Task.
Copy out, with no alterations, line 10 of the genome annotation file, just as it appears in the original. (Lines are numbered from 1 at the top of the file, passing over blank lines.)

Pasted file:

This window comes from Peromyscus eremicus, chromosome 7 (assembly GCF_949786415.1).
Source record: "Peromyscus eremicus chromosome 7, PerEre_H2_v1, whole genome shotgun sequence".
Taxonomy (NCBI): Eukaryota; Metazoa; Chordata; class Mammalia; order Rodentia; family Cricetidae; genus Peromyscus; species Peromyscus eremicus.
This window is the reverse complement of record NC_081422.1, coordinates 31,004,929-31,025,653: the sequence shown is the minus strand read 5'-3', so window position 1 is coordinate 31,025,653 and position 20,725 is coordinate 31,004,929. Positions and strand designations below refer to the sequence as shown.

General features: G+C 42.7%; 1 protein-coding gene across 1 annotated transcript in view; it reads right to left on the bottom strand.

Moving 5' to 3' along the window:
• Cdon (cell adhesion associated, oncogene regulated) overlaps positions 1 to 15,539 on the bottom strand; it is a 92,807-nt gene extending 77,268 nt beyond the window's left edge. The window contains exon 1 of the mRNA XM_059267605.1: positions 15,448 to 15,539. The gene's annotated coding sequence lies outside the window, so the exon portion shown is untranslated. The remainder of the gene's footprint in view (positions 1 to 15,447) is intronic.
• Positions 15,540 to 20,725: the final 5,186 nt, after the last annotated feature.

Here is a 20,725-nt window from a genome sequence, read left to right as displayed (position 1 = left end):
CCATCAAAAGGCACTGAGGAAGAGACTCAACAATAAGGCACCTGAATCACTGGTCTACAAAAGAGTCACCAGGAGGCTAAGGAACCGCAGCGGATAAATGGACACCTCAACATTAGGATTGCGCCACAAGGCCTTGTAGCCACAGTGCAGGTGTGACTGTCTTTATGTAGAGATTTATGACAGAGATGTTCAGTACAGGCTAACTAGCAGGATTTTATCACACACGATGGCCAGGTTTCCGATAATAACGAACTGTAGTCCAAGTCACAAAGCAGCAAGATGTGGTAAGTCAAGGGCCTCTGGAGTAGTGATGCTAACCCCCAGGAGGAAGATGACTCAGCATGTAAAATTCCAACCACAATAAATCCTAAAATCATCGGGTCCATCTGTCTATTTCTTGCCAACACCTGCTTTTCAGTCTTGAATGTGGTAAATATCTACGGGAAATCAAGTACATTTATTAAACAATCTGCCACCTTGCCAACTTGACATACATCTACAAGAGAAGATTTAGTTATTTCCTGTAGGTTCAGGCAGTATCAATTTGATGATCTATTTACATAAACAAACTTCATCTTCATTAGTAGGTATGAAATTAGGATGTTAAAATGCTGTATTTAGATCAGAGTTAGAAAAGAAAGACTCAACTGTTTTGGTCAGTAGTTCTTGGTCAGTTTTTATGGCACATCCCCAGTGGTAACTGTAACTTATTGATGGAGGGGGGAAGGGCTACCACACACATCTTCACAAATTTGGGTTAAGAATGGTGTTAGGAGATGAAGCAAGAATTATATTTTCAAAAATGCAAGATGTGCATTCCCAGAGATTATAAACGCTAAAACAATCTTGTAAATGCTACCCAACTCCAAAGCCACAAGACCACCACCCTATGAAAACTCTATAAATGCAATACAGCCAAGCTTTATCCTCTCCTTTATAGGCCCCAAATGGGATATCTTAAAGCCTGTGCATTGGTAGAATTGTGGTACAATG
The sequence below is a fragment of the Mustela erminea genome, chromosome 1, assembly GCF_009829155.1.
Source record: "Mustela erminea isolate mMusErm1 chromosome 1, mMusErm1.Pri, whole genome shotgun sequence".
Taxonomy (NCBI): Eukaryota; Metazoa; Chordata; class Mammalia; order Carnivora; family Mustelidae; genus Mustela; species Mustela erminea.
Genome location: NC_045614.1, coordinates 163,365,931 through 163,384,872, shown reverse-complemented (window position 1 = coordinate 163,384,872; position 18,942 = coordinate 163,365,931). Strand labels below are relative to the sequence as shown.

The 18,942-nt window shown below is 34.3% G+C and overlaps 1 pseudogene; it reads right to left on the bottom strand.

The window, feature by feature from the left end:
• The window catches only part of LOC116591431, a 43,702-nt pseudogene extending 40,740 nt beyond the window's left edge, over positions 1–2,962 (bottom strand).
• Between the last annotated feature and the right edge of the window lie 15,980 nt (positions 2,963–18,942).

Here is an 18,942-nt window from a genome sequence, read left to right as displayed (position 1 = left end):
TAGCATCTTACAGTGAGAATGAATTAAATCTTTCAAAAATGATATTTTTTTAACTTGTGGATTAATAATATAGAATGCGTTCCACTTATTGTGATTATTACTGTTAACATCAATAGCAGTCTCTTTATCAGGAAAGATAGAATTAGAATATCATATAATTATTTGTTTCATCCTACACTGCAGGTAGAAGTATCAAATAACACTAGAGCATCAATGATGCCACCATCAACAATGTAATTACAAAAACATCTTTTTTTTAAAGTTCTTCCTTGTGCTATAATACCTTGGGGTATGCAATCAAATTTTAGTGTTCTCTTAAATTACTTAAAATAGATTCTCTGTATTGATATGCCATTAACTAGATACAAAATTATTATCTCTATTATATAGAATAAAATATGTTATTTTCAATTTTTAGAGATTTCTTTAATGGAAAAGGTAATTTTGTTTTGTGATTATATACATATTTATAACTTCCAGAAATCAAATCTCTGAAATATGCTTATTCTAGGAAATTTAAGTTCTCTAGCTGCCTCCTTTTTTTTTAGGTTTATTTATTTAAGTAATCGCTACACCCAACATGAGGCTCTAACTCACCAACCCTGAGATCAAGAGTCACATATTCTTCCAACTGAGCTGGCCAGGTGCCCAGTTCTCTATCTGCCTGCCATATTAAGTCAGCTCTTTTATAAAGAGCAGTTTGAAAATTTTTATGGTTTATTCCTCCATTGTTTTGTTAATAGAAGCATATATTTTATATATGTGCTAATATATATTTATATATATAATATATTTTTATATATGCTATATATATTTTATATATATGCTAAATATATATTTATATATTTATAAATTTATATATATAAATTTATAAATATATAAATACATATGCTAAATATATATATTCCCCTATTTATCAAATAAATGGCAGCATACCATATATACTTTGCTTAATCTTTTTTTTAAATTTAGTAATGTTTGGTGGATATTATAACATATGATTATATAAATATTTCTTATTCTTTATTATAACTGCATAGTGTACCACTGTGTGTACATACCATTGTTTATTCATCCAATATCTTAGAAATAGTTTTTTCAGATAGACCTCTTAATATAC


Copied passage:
CCATCAAAAGGCACTGAGGAAGAGACTCAACAATAAGGCACCTGAATCACTGGTCTACAAAAGAGTCACCAGGAGGCTAAGGAACCGCAGCGGATAAATGGACACCTCAACATTAGGATTGCGCCACAAGGCCTTGTAGCCACAGTGCAGGTGTGACTGTCTTTATGTAGAGATTTATGACAGAGATGTTCAGTACAGGCTAACTAGCAGGATTTTATCACACACGATGGCCAGGTTTCCGATAATAACGAACTGTAGTCCAAGTCACAAAGCAGCAAGATGTGGTAAGTCAAGGGCCTCTGGAGTAGTGATGCTAACCCCCAGGAGGAAGATGACTCAGCATGTAAAATTCCAACCACAATAAATCCTAAAATCATCGGGTCCATCTGTCTATTTCTTGCCAACACCTGCTTTTCAGTCTTGAATGTGGTAAATATCTACGGGAAATCAAGTACATTTATTAAACAATCTGCCACCTTGCCAACTTGACATACATCTACAAGAGAAGATTTAGTTATTTCCTGTAGGTTCAGGCAGTATCAATTTGATGATCTATTTACATAAACAAACTTCATCTTCATTAGTAGGTATGAAATTAGGATGTTAAAATGCTGTATTTAGATCAGAGTTAGAAAAGAAAGACTCAACTGTTTTGGTCAGTAGTTCTTGGTCAGTTTTTATGGCACATCCCCAGTGGTAACTGTAACTTATTGATGGAGGGGGGAAGGGCTACCACACACATCTTCACAAATTTGGGTTAAGAATGGTGTTAGGAGATGAAGCAAGAATTATATTTTCAAAAATGCAAGATGTGCATTCCCAGAGATTATAAACGCTAAAACAATCTTGTAAATGCTACCCAACTCCAAAGCCACAAGACCACCACCCTATGAAAACTCTATAAATGCAATACAGCCAAGCTTTATCCTCTCCTTTATAGGCCCCAAATGGGATATCTTAAAGCCTGTGCATTGGTAGAATTGTGGTACAATG